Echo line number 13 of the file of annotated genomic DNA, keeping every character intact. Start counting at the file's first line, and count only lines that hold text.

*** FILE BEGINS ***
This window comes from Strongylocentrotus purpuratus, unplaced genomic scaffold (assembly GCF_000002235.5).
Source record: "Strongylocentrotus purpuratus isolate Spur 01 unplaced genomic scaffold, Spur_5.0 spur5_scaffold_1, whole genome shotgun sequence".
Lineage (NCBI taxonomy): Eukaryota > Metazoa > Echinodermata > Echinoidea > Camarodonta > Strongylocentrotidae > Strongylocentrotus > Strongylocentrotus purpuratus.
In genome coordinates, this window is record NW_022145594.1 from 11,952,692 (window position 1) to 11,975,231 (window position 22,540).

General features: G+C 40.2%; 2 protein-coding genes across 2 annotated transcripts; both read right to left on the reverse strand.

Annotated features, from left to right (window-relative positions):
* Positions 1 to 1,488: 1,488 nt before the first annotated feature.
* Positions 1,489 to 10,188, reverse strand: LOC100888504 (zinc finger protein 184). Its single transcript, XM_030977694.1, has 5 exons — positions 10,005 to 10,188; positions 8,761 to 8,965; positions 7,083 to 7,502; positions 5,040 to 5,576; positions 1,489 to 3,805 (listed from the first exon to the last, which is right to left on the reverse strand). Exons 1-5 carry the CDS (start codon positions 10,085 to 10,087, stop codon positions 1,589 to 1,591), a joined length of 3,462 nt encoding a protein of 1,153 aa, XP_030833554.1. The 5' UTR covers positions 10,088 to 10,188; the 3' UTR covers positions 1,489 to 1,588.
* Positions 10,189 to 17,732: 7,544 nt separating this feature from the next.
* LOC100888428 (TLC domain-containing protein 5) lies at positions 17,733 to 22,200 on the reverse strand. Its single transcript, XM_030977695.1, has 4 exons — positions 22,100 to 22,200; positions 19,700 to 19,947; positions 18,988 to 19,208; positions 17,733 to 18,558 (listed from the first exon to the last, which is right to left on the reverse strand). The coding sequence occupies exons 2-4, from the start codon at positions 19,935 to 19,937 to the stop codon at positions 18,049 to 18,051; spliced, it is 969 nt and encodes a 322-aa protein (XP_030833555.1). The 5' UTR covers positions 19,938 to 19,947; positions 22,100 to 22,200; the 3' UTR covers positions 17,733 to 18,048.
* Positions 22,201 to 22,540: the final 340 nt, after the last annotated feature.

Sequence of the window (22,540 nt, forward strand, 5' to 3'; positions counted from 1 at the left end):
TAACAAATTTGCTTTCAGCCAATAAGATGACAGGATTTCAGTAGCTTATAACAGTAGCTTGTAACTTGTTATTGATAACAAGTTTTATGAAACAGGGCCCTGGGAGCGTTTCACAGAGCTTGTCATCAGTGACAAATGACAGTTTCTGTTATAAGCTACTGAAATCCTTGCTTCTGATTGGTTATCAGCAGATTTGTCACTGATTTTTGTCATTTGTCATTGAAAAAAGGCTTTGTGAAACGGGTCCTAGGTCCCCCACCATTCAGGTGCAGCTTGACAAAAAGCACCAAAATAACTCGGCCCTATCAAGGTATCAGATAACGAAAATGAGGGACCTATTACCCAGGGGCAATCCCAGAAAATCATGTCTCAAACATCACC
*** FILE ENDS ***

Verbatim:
TAACAAATTTGCTTTCAGCCAATAAGATGACAGGATTTCAGTAGCTTATAACAGTAGCTTGTAACTTGTTATTGATAACAAGTTTTATGAAACAGGGCCCTGGGAGCGTTTCACAGAGCTTGTCATCAGTGACAAATGACAGTTTCTGTTATAAGCTACTGAAATCCTTGCTTCTGATTGGTTATCAGCAGATTTGTCACTGATTTTTGTCATTTGTCATTGAAAAAAGGCTTTGTGAAACGGGTCCTAGGTCCCCCACCATTCAGGTGCAGCTTGACAAAAAGCACCAAAATAACTCGGCCCTATCAAGGTATCAGATAACGAAAATGAGGGACCTATTACCCAGGGGCAATCCCAGAAAATCATGTCTCAAACATCACC